“You have to get rid of the shame and the guilt and say, ‘No, we’re here because we want people to come and move to this community because they know that we are being proactive instead of reactive,’” Hartblay said.

He hopes loved ones of addicts will take advantage of the family counseling at the facility, even if their child is too young to be treated there, feeling discussions are beneficial to everyone in the addict’s life.

“Once you can get family members engaged and explain to them about the disease of addiction, and how it affects family, that it’s not just the addict but the whole family
becomes addicted to the addict. Once the family can embrace that, my three big words are always prevention, intervention, education,” Hartblay said.

Hartblay encourages Three Village residents to attend the Jan. 25 meeting and to feel comfortable asking questions in what he describes as a safe and open forum.

“You need to come out so we can hear from you, and you can understand and hear the things that we are going to do to make this community a safer community that can deal with drug addiction, that can be more proactive instead of reactive,” Hartblay added. “Deal with the issues before they become a problem. We want this to be a safe community. We want this to be a community that other people look to and say look at what the Three Village community is doing.”

The Jan. 25 meeting will be held at The Bates House located at 1 Bates Road in Setauket at 7 p.m. Heather Reilly, Three Village Central School District certified drug and alcohol counselor, will also be in attendance to answer attendees’ questions. For more information about the meeting, call 631-689-7054. For more information about B.E.S.T. call 631-392-4357.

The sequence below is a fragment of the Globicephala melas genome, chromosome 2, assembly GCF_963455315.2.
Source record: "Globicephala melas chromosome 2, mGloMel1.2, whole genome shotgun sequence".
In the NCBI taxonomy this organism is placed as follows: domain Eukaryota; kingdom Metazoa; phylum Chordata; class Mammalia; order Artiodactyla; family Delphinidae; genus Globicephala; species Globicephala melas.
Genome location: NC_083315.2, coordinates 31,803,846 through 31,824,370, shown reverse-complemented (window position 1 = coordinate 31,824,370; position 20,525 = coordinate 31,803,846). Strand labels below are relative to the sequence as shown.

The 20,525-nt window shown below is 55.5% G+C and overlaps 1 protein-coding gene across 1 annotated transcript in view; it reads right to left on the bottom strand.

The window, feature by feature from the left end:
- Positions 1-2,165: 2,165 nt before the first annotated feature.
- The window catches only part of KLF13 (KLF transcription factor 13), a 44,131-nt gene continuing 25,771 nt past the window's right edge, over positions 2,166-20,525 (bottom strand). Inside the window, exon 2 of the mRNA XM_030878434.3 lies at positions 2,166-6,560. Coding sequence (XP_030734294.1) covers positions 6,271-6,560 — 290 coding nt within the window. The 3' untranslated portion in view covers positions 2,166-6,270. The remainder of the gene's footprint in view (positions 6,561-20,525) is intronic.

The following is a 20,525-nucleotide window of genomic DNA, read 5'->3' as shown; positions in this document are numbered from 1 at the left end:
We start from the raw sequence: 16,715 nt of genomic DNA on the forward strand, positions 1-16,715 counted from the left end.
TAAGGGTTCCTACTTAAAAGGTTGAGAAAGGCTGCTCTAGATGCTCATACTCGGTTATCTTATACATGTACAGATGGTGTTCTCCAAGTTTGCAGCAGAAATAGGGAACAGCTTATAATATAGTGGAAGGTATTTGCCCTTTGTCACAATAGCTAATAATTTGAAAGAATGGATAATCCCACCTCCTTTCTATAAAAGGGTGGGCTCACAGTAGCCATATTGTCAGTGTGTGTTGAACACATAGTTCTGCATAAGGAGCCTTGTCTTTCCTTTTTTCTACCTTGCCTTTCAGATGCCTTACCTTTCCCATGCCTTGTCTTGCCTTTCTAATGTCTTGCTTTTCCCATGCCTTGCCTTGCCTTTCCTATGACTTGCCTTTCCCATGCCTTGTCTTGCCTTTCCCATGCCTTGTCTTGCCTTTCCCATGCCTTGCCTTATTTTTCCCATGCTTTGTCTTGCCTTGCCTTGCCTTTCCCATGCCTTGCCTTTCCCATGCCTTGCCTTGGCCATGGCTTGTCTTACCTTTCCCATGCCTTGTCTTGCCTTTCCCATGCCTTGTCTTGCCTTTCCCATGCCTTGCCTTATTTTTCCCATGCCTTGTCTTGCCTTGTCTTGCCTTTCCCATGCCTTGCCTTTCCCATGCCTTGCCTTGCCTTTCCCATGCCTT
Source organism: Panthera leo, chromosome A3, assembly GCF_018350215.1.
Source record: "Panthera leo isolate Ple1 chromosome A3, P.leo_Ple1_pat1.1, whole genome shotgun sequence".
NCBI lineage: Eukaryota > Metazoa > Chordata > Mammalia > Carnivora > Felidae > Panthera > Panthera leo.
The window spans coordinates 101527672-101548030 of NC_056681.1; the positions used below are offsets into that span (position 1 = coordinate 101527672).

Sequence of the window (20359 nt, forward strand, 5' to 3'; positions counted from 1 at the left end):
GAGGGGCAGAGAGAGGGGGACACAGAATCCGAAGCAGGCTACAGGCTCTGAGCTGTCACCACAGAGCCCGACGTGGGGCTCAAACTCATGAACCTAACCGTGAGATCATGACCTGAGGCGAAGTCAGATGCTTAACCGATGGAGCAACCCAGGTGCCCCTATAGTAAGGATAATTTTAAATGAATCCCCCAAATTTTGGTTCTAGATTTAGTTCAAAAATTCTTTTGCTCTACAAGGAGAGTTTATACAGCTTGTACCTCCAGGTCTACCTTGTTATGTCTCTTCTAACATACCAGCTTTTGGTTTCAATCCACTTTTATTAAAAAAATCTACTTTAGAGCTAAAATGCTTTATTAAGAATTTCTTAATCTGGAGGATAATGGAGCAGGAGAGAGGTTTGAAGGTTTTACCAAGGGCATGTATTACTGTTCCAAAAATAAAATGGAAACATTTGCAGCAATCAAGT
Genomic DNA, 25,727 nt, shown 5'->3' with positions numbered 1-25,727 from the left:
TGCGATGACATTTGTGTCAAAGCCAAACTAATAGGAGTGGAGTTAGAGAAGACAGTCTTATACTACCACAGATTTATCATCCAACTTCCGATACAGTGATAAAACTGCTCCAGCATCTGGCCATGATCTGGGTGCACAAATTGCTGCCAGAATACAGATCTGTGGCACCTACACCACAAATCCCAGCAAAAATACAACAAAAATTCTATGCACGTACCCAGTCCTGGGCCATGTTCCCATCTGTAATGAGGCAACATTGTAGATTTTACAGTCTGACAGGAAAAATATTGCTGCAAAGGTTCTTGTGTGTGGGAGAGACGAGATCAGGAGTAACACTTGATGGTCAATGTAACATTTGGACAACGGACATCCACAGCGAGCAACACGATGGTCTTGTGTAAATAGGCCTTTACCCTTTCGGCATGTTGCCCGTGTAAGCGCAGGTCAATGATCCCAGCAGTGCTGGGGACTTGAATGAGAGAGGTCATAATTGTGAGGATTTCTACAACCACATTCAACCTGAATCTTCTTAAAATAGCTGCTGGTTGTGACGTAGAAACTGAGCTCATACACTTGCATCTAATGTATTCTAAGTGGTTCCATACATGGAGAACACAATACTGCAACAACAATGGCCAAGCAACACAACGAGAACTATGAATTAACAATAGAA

Old Field residents, neighbors crowd village hall to express concerns over proposed tower in park

Residents and nonresidents of Old Field are protesting the proposed plan to install a cellphone tower on the grounds of the park known as Kaltenborn Commons saying it will be unaesthetic and create possible health consequences. Photo from the Village of Old Field website

A battle might be on the horizon over a proposed cellphone tower.

Before the Jan. 9 public board meeting in the Village of Old Field, residents living slightly outside the community’s borders received a letter simply signed “Concerned Neighbors.” A number of residents were alarmed to hear the village board was proposing the construction of a cellphone tower at a public park known by many as Kaltenborn Commons located at the intersection of Old Field Road and Quaker Path.

The letter writers asked residents of Old Field and surrounding streets to attend the monthly meeting to voice their concerns about health, economic and aesthetic issues. The agenda for the meeting included a presentation by Tanya Negron, founder of Elite Towers, a Long Island-based company that develops wireless telecommunications tower sites and is working on the Old Field project, to answer any questions.